Sustaining mathematics education research: A secondary data analysis framework

Student thesis: By Publication


Secondary data analysis (SDA) is the process of transforming and further analysing previously collected data or information for new research questions and/or with new techniques or theoretical models. The aim is to generate additional interpretations, conclusions or knowledge that are different from those reported in the main study. Whilst SDA within mathematics educational research is not new, it is underutilised within the field as a genuine form of research, since funded primary research projects are considered the benchmark in educational research. However, such funding is becoming increasingly difficult to source and government agencies are looking to leverage the funding they do provide for research purposes. As such there are opportunities for SDA to contribute to sustaining mathematics educational research into the future. SDA is considered a methodology. However, there are very few models that explicitly describe how to undertake SDA. This thesis advocates and applies a methodological, process-based framework that can be utilised for secondary data analysis in mathematics education across both quantitative and qualitative paradigms. The Knowledge Discovery in Databases (KDD) framework is a systematic, iterative and generative process that involves a series of sequential steps, each with corresponding decision-making components. This thesis utilised this framework across several different data sets to illustrate how the framework supported SDA. Across the course of this candidature, there was a need to broaden the original framework so that it encompassed a wider scope required for educational research. Hence, a modified version of the KDD framework was developed and is described within the thesis. This modified KDD (MKDD) framework was also used to analyse data from a secondary perspective. This thesis is presented as a series of six publications that advocates for the increased use of SDA in mathematics education research. Each of the publications adds to the narrative that SDA and the use of the KDD and MKDD frameworks are valuable to mathematics education. The first paper adds to the context of the study, describing the availability of data sets for secondary data analysis in mathematics education. The second paper describes the MKDD framework and presents an illustrative example of how the KDD framework was used to manage and analyse a qualitative data set. The third, fourth, fifth and sixth papers all show how the KDD and MKDD frameworks were used as a process-based approach to SDA that promoted a systematic way of organising and managing data sets for analysis. Each of these four application papers present new insights into mathematics education concerning the areas of spatial reasoning and the impact of digital technologies on mathematics engagement. An analytic architecture was developed as a mechanism for explaining the respective dimensions that were considered in terms of research manuscript development and the application of the KDD and MKDD frameworks. This architecture incorporates three elements, namely, (1) paradigm and methodological approach; (2) data source and context; and (3) data composition. Such an architecture provides researchers with an overarching understanding of how various data sets can be considered for SDA. Several implications for practice and policy emerged from the research. From a practice perspective, there needs to be an increased uptake of SDA through the MKDD framework in mathematics education. This would provide opportunities for existing data sets to highlight new theoretical and conceptual perspectives and lessen the burden on schools and education systems to support primary data collection. From policy perspective, undertaking SDA would increase the value proposition of the research funding provided to researchers, which may in turn, increase the number data sets made available for SDA in national repositories. If SDA is used more broadly, there will be less reliance on empirical data collection, more opportunities for early career researchers and HDR students, better use of government funds and new knowledge and insights from data that may have previously been rendered dormant once research projects are completed.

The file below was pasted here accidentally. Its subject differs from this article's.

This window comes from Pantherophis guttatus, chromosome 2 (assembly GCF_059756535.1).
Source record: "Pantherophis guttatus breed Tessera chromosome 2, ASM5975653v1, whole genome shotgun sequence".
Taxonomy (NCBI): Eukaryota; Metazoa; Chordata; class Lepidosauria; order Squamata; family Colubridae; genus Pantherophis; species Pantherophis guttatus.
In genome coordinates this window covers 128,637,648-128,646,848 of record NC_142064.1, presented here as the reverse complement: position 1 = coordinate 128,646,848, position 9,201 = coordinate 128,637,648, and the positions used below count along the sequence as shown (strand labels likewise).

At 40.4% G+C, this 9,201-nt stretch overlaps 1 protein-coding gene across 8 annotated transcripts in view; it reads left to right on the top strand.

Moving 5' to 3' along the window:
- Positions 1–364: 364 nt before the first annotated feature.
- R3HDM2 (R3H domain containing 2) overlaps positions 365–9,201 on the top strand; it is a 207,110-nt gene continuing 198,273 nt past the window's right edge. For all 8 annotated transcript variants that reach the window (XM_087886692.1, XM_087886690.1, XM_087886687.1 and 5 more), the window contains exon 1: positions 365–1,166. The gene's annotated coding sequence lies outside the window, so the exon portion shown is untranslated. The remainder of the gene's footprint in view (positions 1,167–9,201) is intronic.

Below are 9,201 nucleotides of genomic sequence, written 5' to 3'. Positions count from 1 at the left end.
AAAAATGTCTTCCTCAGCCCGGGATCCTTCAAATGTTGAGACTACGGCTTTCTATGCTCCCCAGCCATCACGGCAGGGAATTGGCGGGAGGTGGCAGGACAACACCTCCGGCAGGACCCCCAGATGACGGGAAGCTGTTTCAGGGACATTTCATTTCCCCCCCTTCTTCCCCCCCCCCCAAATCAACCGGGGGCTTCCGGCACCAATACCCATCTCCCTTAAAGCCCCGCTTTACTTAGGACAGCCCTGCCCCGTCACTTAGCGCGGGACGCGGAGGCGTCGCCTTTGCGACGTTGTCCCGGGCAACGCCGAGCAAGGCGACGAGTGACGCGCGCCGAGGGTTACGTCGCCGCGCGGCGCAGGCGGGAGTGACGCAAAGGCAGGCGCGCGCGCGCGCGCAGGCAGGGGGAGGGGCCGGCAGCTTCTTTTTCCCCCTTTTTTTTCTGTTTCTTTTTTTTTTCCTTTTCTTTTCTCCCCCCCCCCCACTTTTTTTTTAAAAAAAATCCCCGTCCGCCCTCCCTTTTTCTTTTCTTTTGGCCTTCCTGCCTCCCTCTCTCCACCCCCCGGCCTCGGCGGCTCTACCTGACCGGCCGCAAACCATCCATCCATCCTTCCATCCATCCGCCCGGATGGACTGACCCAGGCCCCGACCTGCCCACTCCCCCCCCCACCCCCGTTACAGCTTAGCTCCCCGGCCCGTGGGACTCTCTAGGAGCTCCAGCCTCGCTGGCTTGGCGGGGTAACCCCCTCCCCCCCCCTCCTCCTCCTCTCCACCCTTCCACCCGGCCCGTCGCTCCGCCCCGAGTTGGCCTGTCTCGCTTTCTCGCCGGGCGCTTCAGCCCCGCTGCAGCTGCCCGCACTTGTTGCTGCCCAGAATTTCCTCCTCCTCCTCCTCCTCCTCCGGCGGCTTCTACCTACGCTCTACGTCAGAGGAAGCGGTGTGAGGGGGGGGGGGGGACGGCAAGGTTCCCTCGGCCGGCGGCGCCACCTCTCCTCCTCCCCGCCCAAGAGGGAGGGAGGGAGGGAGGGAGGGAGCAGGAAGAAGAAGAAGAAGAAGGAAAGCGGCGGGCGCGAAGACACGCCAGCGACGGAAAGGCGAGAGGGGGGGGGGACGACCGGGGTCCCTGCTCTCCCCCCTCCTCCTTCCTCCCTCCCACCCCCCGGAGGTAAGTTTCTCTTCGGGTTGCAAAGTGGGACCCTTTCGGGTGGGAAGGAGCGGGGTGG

Date of Award2019
Original languageEnglish
Awarding Institution
  • University of Canberra
SupervisorRobyn Jorgensen (Supervisor) & Robert Fitzgerald (Supervisor)

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